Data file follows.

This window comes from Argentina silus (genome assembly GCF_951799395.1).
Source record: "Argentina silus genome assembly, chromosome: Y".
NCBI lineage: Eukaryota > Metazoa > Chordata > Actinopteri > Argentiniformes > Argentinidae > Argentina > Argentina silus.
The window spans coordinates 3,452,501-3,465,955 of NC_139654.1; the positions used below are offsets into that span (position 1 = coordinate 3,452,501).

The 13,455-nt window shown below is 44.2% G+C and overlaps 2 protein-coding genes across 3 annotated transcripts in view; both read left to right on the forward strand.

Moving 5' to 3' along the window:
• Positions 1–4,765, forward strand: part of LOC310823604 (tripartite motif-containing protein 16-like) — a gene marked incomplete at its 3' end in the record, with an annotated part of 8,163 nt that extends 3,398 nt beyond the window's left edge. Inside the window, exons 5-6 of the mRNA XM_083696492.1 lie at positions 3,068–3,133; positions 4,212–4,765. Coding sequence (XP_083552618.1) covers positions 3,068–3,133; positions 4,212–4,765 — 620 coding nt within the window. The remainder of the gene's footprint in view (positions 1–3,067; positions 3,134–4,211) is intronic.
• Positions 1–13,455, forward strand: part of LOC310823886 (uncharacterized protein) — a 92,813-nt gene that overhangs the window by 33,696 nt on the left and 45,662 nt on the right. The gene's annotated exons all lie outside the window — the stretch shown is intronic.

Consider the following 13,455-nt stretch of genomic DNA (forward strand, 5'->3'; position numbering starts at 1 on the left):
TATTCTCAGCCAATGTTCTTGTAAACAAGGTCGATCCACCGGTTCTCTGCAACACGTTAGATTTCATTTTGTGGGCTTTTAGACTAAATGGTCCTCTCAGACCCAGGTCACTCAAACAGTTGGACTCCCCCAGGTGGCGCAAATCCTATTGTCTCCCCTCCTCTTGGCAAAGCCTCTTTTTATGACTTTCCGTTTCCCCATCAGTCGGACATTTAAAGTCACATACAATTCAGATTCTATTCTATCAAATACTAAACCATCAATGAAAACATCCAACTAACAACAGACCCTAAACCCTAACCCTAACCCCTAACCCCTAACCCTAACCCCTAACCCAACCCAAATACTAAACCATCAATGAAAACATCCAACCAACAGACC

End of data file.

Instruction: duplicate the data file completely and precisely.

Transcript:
This window comes from Argentina silus (genome assembly GCF_951799395.1).
Source record: "Argentina silus genome assembly, chromosome: Y".
NCBI lineage: Eukaryota > Metazoa > Chordata > Actinopteri > Argentiniformes > Argentinidae > Argentina > Argentina silus.
The window spans coordinates 3,452,501-3,465,955 of NC_139654.1; the positions used below are offsets into that span (position 1 = coordinate 3,452,501).

The 13,455-nt window shown below is 44.2% G+C and overlaps 2 protein-coding genes across 3 annotated transcripts in view; both read left to right on the forward strand.

Moving 5' to 3' along the window:
• Positions 1–4,765, forward strand: part of LOC310823604 (tripartite motif-containing protein 16-like) — a gene marked incomplete at its 3' end in the record, with an annotated part of 8,163 nt that extends 3,398 nt beyond the window's left edge. Inside the window, exons 5-6 of the mRNA XM_083696492.1 lie at positions 3,068–3,133; positions 4,212–4,765. Coding sequence (XP_083552618.1) covers positions 3,068–3,133; positions 4,212–4,765 — 620 coding nt within the window. The remainder of the gene's footprint in view (positions 1–3,067; positions 3,134–4,211) is intronic.
• Positions 1–13,455, forward strand: part of LOC310823886 (uncharacterized protein) — a 92,813-nt gene that overhangs the window by 33,696 nt on the left and 45,662 nt on the right. The gene's annotated exons all lie outside the window — the stretch shown is intronic.

Consider the following 13,455-nt stretch of genomic DNA (forward strand, 5'->3'; position numbering starts at 1 on the left):
TATTCTCAGCCAATGTTCTTGTAAACAAGGTCGATCCACCGGTTCTCTGCAACACGTTAGATTTCATTTTGTGGGCTTTTAGACTAAATGGTCCTCTCAGACCCAGGTCACTCAAACAGTTGGACTCCCCCAGGTGGCGCAAATCCTATTGTCTCCCCTCCTCTTGGCAAAGCCTCTTTTTATGACTTTCCGTTTCCCCATCAGTCGGACATTTAAAGTCACATACAATTCAGATTCTATTCTATCAAATACTAAACCATCAATGAAAACATCCAACTAACAACAGACCCTAAACCCTAACCCTAACCCCTAACCCCTAACCCTAACCCCTAACCCAACCCAAATACTAAACCATCAATGAAAACATCCAACCAACAGACC